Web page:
HVAC controls

Heating, ventilating, and air conditioning (HVAC) systems use 40-60% of the total energy consumed in buildings, according to the U.S. Department of Energy. HVAC systems heat, cool, and ventilate a building to maintain proper airflow, air quality, and overall comfort conditions for its occupants. Prism installs cost-saving HVAC controls, including variable frequency drives, demand controlled ventilation, EC motors and controls, and economizers.

Variable frequency drives

Variable frequency drives (VFDs) are designed primarily to optimize the speed of a motor. Motors that power pumps and fans will run at full speed regardless of whether or not the mechanical system component requires full power to operate. VFDs vary the motor speed based on system feedback, so only the actual power needed is consumed. Varying the speed optimizes the energy consumed to eliminate wasted energy and costs.

A cubic relationship exists between the reduction in motor speed and the energy the motor consumes, according to affinity laws. For example, if the speed of a motor is reduced by 15 percent, the motor horsepower is reduced by 45 to 50 percent. In some instances, a VFD can save 50% of the energy required to perform an operation. Other benefits of a VFD include:

  • Reduced fan noise
  • Reduced electric demand (kW)
  • Reduced wear and tear
  • Reduced maintenance
  • Power factor correction
  • Soft start

Demand controlled ventilation

A demand controlled ventilation (DCV) system adjusts the amount of fresh air that is brought indoors based mainly on the number of occupants within a room or space. Ventilation is important for buildings to prevent air quality issues from excessive carbon dioxide (CO2), odors, and off-gassing (trapped gas in materials and furniture). DCV deploys CO2 sensors in return air ducts to measure CO2 levels against predetermined set points. When CO2 levels rise above the prescribed setpoint, controls are triggered, opening air dampers or commanding fans to bring in and circulate additional fresh air until CO2 levels are reduced sufficiently. Without DCV, most buildings need to be ventilated with constant airflow, regardless of the building’s occupancy level.

Fresh air introduced into a building needs to be heated or cooled, depending on the season, to maintain comfort conditions for occupants. Conditioning more air than necessary results in a great deal of wasted energy. Conversely, monitoring CO2 also ensures that ventilation occurs as necessary to satisfy building code requirements and to maintain comfort conditions. A DCV system can reduce energy use for this specific measure between 30-50% with typical paybacks of less than 2 years.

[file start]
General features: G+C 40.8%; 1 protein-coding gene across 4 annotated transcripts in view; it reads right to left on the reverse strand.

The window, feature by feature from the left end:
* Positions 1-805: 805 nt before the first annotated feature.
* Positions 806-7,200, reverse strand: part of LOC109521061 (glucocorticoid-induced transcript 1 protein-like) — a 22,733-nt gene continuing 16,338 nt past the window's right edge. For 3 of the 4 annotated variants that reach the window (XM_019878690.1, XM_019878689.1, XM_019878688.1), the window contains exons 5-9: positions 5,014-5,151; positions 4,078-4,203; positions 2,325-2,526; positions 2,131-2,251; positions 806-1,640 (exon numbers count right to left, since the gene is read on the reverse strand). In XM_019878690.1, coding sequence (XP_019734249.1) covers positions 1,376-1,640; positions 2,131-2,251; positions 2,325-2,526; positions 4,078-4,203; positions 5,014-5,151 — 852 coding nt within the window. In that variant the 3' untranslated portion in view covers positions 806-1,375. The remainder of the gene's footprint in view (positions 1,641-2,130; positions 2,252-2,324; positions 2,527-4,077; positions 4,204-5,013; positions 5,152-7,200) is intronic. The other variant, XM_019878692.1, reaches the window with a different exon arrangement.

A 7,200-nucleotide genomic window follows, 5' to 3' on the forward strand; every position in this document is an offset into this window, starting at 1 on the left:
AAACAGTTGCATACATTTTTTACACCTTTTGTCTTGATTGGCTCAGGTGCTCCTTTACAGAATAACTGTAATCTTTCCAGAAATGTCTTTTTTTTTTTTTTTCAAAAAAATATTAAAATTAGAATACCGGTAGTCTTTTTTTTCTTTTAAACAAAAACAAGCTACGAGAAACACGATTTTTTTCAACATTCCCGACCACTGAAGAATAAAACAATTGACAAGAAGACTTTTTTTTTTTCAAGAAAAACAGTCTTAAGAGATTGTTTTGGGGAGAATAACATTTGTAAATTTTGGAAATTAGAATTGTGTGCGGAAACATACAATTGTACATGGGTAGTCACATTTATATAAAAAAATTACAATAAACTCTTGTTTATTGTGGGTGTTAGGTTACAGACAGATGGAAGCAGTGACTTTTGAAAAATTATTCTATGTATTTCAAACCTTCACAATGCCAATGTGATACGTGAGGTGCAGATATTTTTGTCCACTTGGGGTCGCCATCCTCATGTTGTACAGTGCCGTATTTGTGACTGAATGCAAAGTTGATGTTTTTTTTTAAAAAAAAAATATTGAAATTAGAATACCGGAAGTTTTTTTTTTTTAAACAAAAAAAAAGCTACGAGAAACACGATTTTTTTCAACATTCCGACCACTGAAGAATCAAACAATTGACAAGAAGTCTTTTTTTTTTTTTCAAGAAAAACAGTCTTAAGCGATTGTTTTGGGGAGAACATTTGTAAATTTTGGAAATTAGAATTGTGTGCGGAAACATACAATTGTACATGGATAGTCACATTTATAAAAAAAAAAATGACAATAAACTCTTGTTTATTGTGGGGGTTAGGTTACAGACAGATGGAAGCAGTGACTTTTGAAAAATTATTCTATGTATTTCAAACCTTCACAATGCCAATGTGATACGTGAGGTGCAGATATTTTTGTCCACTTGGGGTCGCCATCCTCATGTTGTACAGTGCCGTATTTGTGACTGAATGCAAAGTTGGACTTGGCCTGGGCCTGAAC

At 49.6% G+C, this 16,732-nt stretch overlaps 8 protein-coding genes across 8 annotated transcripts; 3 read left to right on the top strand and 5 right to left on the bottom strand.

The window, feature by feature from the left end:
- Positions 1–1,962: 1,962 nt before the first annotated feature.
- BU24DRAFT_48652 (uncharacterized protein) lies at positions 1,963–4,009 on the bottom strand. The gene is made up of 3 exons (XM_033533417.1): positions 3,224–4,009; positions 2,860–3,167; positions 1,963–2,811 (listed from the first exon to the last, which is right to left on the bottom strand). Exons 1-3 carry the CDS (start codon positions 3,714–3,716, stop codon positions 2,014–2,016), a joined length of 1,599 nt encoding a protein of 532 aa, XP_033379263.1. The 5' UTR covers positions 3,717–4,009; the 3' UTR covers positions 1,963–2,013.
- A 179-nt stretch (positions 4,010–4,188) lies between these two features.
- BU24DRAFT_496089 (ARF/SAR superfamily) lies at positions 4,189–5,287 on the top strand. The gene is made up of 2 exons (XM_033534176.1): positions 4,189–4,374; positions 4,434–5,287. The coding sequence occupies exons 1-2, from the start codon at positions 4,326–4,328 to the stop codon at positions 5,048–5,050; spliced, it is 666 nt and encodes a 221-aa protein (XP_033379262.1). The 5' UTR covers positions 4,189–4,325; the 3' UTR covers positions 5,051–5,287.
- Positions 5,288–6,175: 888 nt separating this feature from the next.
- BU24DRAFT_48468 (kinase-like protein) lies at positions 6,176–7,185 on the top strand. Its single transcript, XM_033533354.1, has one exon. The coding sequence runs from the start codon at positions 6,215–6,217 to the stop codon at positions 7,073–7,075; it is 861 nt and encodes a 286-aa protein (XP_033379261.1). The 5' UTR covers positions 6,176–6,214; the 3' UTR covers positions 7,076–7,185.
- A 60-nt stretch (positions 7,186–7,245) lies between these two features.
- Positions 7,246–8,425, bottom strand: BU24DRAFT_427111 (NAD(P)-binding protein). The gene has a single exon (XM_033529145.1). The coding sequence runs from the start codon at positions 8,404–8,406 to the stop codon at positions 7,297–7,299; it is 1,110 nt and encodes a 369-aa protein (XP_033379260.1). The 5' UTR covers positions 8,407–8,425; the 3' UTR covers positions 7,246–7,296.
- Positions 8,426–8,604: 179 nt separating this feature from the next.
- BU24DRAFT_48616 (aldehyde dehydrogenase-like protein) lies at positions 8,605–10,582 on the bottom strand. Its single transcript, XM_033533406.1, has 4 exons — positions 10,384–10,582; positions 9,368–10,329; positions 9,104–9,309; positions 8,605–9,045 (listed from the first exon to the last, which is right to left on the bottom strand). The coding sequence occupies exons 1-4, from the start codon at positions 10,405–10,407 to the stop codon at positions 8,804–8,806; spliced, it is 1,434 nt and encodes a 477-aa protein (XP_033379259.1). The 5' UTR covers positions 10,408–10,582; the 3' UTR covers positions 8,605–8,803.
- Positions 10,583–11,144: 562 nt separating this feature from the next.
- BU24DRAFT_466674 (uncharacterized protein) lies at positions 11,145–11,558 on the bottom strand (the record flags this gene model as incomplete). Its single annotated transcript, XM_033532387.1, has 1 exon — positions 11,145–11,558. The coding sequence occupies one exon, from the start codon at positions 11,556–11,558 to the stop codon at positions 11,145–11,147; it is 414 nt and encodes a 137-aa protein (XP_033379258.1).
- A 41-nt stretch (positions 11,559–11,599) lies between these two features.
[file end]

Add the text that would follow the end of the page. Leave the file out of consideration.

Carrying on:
Commercial and industrial sectors that benefit the most from a DCV system include:

Electronically commutated (EC) motors and controls

EC motors are designed to significantly reduce the power output of smaller horsepower motors for equipment such as unit ventilators, exhaust systems, walk-in coolers, or walk-in freezers. Evaporators in a refrigeration unit, for example, have either a 1/20 or a 1/15 horsepower induction motor running the fans. An induction motor is inefficient compared to a direct current (DC) motor. EC motors are a type of brushless DC motor that provide the same horsepower as an induction motor, but at a fraction of the electrical draw. Savings of up to 65% are possible by simply replacing the motor.

For refrigeration, EC motor controls can be added to reduce energy consumption further. Without controls, motors will run at full power constantly. By adding EC motor controls, the motor will run only when the thermostat calls for a cooling cycle. By monitoring the inlet and outlet temperature of the coolant, the fan speed can be turned up or down, depending on the setpoints.

HVAC economizers

An HVAC economizer system will sense the inside and outside air temperatures. If the temperature of the air outside the building is cool and dry enough to utilize for air conditioning, the economizer will turn off the compressor and utilize the outside air. This process can reduce energy use for this specific measure by up to 30% annually with a typical payback of 1-2 years.